Sock-knitting questions or problems
1. I have not yet knit a pair of knee socks and would be interested in a reference for how to place the calf increases/decreases. Is there a tried-and-true method for determining these?
2. I’m not a big fan of pooling. Often there is nothing to be done about it … if you are committed to knitting a certain circumference and you like the fabric you’re creating at a specific gauge, handpainted yarn is either going to pool, or not. I do not like changing needle sizes to deal with this (I always select needle size in order to achieve a strong sock fabric). That being said, there are some patterns that showcase handpaints really well. I would love to hear which patterns other sock knitters go to again and again to show off handpaints to their best advantage!
Favorite sock tips or techniques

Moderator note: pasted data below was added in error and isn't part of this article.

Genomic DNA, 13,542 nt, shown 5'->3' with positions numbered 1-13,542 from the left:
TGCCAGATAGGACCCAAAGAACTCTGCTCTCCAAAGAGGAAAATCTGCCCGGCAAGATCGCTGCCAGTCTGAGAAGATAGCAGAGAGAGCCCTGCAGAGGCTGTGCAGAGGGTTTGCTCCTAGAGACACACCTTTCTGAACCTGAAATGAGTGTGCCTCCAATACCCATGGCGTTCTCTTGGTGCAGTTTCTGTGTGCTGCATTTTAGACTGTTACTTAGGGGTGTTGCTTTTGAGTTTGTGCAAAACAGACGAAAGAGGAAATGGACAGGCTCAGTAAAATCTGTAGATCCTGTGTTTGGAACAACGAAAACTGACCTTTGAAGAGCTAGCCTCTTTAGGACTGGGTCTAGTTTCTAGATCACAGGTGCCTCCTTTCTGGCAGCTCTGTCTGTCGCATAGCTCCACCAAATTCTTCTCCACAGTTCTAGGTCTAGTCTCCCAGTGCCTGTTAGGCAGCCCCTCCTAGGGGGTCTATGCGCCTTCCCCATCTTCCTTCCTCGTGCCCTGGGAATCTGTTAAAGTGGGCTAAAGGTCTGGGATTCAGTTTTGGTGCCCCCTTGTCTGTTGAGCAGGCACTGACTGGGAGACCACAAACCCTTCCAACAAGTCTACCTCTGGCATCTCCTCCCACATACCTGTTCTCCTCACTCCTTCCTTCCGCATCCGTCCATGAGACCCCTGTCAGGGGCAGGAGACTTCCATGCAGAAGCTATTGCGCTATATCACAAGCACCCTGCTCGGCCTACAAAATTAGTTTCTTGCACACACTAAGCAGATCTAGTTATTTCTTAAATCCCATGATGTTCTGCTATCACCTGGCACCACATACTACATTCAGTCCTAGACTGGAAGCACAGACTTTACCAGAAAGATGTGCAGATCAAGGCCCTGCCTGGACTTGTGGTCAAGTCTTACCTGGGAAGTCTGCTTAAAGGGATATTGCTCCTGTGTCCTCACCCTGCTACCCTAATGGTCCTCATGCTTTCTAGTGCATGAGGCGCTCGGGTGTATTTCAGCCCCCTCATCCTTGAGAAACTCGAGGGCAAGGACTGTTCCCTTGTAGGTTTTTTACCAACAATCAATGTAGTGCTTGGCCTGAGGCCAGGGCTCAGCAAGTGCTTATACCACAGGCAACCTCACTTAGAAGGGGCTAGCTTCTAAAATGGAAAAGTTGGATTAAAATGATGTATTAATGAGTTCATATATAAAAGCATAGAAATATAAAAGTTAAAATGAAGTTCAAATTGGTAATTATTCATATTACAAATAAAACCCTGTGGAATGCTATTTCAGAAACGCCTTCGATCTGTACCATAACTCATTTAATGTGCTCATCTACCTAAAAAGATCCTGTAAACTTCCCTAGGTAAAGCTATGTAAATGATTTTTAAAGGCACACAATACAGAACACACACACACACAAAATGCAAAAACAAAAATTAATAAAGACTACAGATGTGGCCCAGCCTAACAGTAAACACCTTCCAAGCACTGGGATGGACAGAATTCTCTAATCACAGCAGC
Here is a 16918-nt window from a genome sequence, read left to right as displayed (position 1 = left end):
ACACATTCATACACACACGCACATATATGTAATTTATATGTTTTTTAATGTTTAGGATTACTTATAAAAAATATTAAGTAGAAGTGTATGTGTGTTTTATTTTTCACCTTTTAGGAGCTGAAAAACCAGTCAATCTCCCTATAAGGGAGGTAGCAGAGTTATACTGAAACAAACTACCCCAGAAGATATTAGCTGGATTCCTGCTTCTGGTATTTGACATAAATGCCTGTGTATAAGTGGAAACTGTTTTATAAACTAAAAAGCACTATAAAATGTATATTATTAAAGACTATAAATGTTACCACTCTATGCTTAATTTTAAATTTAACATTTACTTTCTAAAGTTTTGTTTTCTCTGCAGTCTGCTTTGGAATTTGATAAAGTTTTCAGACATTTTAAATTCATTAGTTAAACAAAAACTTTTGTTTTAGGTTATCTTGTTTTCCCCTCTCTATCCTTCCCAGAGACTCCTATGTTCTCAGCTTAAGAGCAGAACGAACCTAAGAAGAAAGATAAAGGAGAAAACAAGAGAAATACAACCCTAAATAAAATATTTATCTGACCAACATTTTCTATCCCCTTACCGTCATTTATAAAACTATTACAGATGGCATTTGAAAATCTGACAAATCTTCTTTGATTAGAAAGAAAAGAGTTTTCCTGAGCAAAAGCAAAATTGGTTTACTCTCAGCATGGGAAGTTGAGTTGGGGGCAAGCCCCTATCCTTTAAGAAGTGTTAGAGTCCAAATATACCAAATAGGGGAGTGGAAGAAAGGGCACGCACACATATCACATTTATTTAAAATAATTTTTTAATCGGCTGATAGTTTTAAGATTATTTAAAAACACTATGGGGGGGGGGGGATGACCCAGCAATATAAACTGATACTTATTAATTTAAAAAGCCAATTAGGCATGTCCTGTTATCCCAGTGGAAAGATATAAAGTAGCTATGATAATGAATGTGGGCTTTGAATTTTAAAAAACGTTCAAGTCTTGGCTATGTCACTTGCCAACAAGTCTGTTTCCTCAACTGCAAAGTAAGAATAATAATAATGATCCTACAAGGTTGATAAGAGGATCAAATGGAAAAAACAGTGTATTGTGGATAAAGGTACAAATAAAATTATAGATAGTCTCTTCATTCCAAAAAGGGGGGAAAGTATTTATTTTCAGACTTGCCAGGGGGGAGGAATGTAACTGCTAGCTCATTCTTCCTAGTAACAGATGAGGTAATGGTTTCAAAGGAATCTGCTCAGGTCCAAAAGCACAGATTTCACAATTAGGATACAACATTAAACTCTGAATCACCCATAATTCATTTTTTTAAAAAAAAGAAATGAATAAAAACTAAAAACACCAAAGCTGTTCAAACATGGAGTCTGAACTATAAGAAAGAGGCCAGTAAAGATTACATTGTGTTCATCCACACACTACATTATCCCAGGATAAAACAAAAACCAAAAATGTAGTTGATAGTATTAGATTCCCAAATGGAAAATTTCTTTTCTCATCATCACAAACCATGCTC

1. When executing the SSK left-leaning decrease, I:
a. Slip 1 as if to knitThis decrease creates a smoother line than the regular SSK. I first heard about this from Kelley Petkun on the Knit Picks podcast. She said she saw it on a Meg Swansen DVD.
b. Slip 1 as if to PURL
c. Knit 2 together through back loop as usual
Cat Bordhi has a new YouTube video called “Slim and Trim SSKs” that shows another way to do this. It’s considerably more complicated, but the video is interesting and entertaining!
2. The sock pattern that started my sock knitting addiction is YarnSmith’s “Classic Crew Socks,” available from Earth Guild in Asheville, NC, or via Ravelry download. It is a formula pattern for a basic ribbed crew sock that guarantees a perfect fit for any size foot with any size yarn. I still refer new sock knitters to it, and I still use its formula to check my CO number if I am in doubt about another pattern.
3. My favorite toe-up sock toe is the whirlpool toe described in Cat Bordhi’s New Pathways for Sock Knitters, Book One. The figure-8 cast-on is simple, and the toe tip is seamless.